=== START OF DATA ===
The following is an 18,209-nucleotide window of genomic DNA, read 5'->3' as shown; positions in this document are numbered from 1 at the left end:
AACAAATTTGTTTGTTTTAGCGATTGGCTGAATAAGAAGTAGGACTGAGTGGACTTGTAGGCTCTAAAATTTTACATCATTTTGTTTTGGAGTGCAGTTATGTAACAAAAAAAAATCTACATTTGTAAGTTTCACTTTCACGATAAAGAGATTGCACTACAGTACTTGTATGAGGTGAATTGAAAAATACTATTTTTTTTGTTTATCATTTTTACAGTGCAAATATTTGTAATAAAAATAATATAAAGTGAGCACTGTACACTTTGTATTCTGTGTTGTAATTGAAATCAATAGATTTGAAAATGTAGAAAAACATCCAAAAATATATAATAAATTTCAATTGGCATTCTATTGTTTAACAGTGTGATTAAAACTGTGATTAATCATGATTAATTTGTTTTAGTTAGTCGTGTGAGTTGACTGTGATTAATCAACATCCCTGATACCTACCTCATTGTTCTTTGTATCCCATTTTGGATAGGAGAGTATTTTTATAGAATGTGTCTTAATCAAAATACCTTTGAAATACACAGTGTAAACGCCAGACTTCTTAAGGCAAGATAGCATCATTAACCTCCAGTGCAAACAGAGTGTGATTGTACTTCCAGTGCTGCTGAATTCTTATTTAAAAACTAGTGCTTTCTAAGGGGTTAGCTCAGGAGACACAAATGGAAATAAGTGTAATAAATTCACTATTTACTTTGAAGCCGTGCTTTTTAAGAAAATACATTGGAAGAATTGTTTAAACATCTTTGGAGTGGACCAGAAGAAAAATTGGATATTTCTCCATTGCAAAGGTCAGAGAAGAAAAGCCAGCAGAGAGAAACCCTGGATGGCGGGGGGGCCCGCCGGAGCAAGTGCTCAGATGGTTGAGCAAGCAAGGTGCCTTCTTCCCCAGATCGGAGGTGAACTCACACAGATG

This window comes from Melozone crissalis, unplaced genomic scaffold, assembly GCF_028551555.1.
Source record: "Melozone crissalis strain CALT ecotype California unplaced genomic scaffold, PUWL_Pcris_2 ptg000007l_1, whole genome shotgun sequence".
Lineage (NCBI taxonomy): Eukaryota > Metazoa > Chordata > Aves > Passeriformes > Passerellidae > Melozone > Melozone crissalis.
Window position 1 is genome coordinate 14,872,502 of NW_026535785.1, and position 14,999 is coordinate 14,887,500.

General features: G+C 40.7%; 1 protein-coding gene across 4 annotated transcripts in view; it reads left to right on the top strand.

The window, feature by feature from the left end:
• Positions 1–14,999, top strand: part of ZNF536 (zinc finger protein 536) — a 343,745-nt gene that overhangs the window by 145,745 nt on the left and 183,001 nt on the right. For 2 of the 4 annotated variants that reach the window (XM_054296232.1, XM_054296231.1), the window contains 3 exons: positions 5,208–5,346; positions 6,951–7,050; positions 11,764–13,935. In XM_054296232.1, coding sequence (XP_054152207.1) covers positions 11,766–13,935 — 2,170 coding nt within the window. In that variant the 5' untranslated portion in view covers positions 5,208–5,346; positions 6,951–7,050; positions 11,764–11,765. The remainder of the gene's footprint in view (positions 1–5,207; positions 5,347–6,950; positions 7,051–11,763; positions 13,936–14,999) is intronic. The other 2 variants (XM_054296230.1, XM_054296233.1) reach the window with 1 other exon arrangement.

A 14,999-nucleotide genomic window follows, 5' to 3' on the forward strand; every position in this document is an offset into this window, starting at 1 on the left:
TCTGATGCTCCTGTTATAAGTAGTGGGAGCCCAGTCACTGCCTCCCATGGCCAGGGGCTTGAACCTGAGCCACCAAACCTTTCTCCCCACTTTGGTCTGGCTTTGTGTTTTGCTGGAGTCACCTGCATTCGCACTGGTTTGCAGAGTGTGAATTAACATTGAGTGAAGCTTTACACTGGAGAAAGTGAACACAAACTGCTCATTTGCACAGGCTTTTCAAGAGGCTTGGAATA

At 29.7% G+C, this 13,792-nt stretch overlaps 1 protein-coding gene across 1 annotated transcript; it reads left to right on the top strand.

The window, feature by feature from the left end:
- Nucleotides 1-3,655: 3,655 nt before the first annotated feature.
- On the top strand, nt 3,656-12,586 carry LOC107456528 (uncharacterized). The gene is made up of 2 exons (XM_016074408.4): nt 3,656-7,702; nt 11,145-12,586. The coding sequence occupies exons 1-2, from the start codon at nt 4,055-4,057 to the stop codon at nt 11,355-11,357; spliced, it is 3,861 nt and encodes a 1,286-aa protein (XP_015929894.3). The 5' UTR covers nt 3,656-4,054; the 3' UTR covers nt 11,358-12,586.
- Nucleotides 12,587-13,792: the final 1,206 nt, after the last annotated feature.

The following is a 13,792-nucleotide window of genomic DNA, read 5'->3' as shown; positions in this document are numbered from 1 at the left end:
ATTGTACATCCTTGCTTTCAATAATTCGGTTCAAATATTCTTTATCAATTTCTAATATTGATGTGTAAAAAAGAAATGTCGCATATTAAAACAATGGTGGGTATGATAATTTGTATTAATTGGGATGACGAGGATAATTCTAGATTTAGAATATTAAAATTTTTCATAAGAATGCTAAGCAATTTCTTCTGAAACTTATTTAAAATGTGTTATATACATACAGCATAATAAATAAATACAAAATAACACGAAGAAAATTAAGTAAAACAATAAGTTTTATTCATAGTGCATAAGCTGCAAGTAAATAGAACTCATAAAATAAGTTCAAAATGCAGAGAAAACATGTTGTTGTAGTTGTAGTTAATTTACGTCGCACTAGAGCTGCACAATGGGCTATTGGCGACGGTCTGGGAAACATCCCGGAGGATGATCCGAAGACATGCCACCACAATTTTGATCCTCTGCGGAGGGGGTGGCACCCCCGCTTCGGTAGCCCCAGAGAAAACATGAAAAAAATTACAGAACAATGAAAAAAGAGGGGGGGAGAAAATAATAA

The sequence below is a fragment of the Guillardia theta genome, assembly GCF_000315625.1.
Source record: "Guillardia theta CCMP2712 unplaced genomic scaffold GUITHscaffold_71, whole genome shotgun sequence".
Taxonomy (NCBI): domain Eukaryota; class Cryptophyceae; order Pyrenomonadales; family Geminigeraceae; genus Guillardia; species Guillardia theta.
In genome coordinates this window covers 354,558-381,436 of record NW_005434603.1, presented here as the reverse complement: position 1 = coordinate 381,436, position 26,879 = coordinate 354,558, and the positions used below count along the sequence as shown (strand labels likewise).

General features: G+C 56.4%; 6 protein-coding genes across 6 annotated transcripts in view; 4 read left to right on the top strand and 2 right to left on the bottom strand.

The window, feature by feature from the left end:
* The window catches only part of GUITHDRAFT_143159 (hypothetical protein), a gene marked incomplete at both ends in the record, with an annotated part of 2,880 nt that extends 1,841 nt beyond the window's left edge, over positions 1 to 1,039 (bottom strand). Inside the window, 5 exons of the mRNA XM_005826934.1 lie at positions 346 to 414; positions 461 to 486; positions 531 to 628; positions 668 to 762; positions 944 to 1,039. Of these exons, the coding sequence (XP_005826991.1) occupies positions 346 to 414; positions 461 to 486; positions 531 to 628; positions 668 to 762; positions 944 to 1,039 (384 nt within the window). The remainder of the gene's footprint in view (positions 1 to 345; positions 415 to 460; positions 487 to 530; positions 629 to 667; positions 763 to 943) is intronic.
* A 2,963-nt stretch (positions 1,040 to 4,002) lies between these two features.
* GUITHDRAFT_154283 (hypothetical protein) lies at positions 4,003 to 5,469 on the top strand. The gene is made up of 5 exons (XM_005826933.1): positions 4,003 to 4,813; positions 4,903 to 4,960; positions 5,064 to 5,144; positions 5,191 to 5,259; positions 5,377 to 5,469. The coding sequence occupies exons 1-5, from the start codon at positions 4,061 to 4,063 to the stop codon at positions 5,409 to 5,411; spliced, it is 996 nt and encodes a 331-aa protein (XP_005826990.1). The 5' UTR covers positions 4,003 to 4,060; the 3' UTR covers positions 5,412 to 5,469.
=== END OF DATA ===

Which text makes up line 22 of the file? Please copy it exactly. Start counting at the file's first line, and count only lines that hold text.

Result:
In genome coordinates this window covers 354,558-381,436 of record NW_005434603.1, presented here as the reverse complement: position 1 = coordinate 381,436, position 26,879 = coordinate 354,558, and the positions used below count along the sequence as shown (strand labels likewise).